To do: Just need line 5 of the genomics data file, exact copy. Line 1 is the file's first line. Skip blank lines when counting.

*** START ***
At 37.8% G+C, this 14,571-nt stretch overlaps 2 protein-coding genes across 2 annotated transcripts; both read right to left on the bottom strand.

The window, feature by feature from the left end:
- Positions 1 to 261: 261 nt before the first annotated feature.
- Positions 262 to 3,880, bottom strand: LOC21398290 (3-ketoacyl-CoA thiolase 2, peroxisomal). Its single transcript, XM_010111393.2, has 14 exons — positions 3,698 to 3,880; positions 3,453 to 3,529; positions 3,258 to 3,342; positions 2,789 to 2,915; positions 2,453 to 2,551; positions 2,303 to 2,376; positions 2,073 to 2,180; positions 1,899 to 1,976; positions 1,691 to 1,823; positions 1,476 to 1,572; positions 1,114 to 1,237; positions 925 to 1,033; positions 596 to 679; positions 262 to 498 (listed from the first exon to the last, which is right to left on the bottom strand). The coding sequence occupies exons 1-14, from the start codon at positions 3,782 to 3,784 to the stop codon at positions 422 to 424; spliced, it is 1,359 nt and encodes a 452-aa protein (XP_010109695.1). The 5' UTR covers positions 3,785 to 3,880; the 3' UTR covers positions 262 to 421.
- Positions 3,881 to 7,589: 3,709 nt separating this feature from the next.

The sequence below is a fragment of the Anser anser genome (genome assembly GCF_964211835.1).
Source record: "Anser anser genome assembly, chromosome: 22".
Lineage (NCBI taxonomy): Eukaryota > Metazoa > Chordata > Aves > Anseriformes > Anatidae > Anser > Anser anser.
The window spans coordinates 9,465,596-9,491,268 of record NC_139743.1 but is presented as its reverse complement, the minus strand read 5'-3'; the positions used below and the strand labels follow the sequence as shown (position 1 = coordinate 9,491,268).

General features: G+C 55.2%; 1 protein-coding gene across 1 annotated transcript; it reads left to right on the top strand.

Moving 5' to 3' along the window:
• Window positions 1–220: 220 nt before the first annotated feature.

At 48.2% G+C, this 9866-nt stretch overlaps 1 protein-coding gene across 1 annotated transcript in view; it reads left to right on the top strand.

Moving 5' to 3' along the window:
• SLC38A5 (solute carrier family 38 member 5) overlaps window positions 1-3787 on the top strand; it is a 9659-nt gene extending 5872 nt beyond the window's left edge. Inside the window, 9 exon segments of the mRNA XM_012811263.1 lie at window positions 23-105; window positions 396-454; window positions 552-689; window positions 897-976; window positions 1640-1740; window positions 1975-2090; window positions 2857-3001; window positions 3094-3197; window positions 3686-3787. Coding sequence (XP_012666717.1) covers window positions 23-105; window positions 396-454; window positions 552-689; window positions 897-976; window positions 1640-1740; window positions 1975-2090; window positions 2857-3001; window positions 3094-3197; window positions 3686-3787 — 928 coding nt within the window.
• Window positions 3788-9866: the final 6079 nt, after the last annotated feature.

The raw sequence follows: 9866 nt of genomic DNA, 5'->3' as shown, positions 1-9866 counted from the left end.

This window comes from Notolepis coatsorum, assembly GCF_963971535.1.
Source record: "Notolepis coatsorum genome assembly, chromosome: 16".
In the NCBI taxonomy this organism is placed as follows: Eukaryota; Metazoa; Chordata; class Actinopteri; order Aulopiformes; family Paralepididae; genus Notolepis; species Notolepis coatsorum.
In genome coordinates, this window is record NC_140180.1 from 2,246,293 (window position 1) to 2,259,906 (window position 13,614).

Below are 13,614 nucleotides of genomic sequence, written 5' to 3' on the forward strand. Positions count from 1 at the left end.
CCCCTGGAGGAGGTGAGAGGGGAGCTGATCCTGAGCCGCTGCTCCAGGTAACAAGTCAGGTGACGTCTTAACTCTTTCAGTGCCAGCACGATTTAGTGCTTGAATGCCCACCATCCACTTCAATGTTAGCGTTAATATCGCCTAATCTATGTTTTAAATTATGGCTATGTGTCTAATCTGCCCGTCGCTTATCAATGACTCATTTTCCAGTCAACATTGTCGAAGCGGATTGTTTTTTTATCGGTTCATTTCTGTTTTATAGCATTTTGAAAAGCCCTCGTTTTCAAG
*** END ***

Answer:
- Positions 3,881 to 7,589: 3,709 nt separating this feature from the next.